If a cloud isn’t built to expect an overcapacity situation, it could conceivably result in the entire cloud similarly ceasing to work. What I would hope, and what is also possible, is that when clouds reach their capacity limit, they could be architected so that applications can request no more computing capacity. They could gracefully degrade each applications’ usage, which could prohibit the application from working, but allow the cloud itself to remain functional. It’s possible that cloud computing will be architected that way, and it’s critical, because otherwise the individual servers making up the cloud could be overloaded and cease to function altogether.
What about the interoperability between clouds? Will the ability to move data and applications from one cloud to another alleviate some of the risk of cloud overload?
There’s a lot of effort now to achieve that data and application portability, moving from one cloud to another. But if you have many vendors, all with razor-thin capacity reserves, and one provider loses its data center because of greater economic activity or greater usage, an over-capacity situation could cause customers to migrate to another cloud vendor. If the cloud vendors don’t gracefully handle the capacity situation–I hope they would, but we don’t know if they have–there could be a chain reaction of outages.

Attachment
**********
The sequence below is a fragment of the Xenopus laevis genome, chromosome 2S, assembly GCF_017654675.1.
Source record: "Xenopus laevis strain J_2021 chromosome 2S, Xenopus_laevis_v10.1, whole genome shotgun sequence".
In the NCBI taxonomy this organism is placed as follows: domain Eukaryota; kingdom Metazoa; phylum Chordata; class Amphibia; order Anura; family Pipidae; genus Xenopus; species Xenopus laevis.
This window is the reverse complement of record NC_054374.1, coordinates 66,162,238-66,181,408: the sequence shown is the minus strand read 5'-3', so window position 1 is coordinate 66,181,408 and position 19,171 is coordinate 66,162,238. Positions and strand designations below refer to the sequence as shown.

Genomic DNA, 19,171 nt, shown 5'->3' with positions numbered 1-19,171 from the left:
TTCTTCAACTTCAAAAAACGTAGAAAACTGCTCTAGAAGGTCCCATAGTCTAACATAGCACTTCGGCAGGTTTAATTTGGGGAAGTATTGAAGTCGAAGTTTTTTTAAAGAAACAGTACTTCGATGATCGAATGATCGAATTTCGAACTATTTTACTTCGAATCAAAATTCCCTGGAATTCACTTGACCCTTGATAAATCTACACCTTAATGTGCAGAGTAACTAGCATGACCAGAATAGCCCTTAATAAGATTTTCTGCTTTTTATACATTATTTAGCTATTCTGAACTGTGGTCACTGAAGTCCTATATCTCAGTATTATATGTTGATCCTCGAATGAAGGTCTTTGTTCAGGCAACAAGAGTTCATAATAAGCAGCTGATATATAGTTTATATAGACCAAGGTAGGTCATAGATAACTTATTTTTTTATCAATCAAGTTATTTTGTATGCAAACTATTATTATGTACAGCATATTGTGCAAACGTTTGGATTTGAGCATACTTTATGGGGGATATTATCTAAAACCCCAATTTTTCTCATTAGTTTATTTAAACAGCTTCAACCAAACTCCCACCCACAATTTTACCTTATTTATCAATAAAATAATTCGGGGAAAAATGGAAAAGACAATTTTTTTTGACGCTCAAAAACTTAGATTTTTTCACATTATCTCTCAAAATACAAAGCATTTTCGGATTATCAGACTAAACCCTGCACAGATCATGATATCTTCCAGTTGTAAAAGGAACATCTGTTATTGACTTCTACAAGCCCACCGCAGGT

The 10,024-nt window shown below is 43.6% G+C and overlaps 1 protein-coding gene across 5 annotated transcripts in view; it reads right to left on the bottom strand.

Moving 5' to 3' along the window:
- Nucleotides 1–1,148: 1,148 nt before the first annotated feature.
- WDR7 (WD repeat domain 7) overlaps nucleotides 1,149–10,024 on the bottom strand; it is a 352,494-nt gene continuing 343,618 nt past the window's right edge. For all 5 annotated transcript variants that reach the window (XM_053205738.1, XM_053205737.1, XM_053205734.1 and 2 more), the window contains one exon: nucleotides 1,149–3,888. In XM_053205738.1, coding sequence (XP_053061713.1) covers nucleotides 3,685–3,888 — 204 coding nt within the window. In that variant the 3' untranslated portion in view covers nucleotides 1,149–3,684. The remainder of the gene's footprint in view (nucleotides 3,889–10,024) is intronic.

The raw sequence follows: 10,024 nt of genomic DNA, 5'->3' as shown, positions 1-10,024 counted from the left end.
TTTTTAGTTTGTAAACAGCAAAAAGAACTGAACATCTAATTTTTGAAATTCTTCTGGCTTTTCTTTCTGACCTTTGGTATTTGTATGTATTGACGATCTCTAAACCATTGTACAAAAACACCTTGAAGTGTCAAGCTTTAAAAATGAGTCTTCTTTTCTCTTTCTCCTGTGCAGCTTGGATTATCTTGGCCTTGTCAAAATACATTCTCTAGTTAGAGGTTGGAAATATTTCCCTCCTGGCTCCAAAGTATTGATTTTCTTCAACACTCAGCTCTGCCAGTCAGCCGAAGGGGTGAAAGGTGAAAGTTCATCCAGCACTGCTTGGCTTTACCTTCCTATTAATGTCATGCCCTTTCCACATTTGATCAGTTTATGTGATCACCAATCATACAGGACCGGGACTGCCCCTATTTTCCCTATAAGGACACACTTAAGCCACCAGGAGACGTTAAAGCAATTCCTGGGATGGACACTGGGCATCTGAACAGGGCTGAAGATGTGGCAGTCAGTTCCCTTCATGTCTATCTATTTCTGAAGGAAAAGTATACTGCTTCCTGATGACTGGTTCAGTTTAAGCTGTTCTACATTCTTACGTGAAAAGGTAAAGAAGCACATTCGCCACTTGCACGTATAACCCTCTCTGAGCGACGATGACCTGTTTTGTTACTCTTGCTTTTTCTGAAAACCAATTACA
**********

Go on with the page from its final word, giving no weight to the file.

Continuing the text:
So you’re saying interoperability between clouds could also lead to a kind of cascading cloud blackout?
Interoperability could be a good thing too. If there was an outage in one cloud, customers could be redistributed among other clouds. But in a black swan sort of event, or any sudden increase in demand, it could also possibly trigger this kind of a chain reaction.
If there were a massive cloud outage, who would be held liable?
The typical service level agreement just refunds the customers’ cost of service. It doesn’t cover the cost resulting from an outage. So the cloud vendor wouldn’t pay for the full cost of those outages to the customer.
That includes the SLAs of companies including Google and Amazon?
Right. And another issue is that many of these vendors also use their clouds for their own internal purposes. So if there were an overcapacity situation there would arise the question of whether the customers receive service or would the vendor support their own uses first.
Just as when a bank collapses, some investors are paid back their investment while others lose money.
Exactly. Even in the government, we’ve talked about creating community clouds, where one agency will host another’s applications. We have to ask the question, when there’s a problem, who loses their capacity–the host agency or the one being hosted? Those issues need to be worked out in any sort of shared cloud, and to my knowledge they haven’t been.